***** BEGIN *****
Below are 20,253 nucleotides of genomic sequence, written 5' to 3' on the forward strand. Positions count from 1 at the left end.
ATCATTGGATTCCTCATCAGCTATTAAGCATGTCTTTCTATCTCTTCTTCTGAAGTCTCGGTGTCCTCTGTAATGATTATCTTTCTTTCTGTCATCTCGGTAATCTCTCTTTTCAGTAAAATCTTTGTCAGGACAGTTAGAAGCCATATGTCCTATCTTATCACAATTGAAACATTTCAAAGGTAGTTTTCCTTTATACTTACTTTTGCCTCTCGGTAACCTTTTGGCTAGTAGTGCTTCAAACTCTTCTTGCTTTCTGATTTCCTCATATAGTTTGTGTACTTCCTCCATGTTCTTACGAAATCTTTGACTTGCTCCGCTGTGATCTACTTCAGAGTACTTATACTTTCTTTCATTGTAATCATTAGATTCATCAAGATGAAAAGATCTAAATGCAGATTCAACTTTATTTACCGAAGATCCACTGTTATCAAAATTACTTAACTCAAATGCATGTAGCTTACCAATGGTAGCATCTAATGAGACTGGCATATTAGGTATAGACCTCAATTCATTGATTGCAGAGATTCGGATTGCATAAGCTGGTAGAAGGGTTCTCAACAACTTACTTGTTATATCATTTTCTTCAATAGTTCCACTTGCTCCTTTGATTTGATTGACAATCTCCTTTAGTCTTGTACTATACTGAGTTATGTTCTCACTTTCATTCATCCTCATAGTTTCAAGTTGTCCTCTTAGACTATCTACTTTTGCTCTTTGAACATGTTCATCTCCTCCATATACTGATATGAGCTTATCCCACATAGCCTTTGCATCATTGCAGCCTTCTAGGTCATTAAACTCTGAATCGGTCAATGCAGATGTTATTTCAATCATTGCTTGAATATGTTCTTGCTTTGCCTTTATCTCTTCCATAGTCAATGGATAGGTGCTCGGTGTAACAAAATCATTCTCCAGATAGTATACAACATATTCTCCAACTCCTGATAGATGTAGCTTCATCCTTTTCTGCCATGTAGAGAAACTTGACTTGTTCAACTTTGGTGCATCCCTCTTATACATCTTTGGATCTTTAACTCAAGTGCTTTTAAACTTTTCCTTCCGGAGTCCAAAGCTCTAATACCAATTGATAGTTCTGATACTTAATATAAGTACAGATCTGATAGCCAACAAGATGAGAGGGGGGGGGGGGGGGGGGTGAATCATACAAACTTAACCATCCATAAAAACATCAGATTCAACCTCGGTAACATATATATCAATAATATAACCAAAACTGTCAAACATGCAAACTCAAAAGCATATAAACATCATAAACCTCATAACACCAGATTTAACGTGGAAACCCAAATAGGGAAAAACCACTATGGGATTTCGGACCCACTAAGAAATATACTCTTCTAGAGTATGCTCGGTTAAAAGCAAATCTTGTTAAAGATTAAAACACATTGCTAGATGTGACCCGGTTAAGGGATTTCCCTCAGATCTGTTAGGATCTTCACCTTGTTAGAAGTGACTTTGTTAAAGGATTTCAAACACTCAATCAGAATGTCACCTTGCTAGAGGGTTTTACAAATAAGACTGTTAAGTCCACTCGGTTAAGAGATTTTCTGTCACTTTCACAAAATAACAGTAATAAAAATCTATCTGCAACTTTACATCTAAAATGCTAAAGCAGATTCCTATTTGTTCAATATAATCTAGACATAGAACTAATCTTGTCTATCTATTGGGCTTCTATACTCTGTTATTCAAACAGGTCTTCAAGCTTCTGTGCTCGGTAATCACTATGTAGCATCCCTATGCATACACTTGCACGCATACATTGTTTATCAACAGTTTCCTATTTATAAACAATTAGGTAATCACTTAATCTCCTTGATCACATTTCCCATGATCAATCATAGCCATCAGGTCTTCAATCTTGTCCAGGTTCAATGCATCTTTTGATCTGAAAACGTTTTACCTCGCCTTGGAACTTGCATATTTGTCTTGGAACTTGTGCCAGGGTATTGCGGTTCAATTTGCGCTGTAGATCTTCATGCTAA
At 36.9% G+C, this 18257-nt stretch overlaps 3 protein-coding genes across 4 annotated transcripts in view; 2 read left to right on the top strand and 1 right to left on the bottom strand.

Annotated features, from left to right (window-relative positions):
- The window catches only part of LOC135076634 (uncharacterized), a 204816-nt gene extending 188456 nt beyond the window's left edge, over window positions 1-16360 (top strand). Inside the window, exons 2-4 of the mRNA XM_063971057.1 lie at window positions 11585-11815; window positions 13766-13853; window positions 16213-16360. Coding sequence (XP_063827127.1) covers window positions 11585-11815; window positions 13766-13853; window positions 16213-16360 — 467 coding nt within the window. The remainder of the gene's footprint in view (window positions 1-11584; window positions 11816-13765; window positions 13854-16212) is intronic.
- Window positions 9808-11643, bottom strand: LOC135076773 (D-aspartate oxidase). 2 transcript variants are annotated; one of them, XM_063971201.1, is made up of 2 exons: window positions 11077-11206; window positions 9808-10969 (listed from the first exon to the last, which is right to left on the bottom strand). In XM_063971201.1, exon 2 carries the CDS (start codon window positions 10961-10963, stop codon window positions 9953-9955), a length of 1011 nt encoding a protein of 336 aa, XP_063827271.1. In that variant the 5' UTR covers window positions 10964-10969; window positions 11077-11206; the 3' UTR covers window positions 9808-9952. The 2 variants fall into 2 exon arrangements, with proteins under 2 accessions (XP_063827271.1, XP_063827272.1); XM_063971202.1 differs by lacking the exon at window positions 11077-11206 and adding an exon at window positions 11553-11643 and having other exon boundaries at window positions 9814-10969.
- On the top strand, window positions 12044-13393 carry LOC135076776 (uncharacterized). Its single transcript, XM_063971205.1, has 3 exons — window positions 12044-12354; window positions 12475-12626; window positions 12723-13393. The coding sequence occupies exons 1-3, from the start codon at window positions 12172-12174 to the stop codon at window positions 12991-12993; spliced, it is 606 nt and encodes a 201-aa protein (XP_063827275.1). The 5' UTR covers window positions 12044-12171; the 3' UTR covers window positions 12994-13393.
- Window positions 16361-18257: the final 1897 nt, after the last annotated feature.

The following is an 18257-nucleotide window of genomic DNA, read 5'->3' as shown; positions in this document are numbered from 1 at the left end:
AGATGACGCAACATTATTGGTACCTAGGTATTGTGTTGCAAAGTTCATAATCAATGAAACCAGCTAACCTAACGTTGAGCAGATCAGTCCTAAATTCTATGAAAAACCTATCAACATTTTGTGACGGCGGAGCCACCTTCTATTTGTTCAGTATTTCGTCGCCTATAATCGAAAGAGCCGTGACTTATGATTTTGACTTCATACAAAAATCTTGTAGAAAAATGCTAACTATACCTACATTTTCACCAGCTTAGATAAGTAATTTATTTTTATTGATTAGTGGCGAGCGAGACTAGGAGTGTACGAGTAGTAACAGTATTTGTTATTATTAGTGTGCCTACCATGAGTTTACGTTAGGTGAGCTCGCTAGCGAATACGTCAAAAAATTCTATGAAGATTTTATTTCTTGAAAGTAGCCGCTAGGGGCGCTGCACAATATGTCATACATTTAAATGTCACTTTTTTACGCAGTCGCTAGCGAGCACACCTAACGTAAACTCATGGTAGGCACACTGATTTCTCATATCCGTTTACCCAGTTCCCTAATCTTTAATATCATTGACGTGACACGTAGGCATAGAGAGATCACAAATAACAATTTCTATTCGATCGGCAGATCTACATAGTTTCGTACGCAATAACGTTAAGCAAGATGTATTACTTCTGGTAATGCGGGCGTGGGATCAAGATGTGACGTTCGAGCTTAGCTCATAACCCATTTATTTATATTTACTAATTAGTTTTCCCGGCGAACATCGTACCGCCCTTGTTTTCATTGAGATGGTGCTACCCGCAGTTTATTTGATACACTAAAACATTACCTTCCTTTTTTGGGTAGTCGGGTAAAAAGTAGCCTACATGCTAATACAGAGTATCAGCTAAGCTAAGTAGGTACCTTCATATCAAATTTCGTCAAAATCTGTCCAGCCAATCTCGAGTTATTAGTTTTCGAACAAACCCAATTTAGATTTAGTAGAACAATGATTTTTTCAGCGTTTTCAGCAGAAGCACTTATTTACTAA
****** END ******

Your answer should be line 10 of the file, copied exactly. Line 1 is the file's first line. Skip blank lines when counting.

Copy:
AGATGACGCAACATTATTGGTACCTAGGTATTGTGTTGCAAAGTTCATAATCAATGAAACCAGCTAACCTAACGTTGAGCAGATCAGTCCTAAATTCTATGAAAAACCTATCAACATTTTGTGACGGCGGAGCCACCTTCTATTTGTTCAGTATTTCGTCGCCTATAATCGAAAGAGCCGTGACTTATGATTTTGACTTCATACAAAAATCTTGTAGAAAAATGCTAACTATACCTACATTTTCACCAGCTTAGATAAGTAATTTATTTTTATTGATTAGTGGCGAGCGAGACTAGGAGTGTACGAGTAGTAACAGTATTTGTTATTATTAGTGTGCCTACCATGAGTTTACGTTAGGTGAGCTCGCTAGCGAATACGTCAAAAAATTCTATGAAGATTTTATTTCTTGAAAGTAGCCGCTAGGGGCGCTGCACAATATGTCATACATTTAAATGTCACTTTTTTACGCAGTCGCTAGCGAGCACACCTAACGTAAACTCATGGTAGGCACACTGATTTCTCATATCCGTTTACCCAGTTCCCTAATCTTTAATATCATTGACGTGACACGTAGGCATAGAGAGATCACAAATAACAATTTCTATTCGATCGGCAGATCTACATAGTTTCGTACGCAATAACGTTAAGCAAGATGTATTACTTCTGGTAATGCGGGCGTGGGATCAAGATGTGACGTTCGAGCTTAGCTCATAACCCATTTATTTATATTTACTAATTAGTTTTCCCGGCGAACATCGTACCGCCCTTGTTTTCATTGAGATGGTGCTACCCGCAGTTTATTTGATACACTAAAACATTACCTTCCTTTTTTGGGTAGTCGGGTAAAAAGTAGCCTACATGCTAATACAGAGTATCAGCTAAGCTAAGTAGGTACCTTCATATCAAATTTCGTCAAAATCTGTCCAGCCAATCTCGAGTTATTAGTTTTCGAACAAACCCAATTTAGATTTAGTAGAACAATGATTTTTTCAGCGTTTTCAGCAGAAGCACTTATTTACTAA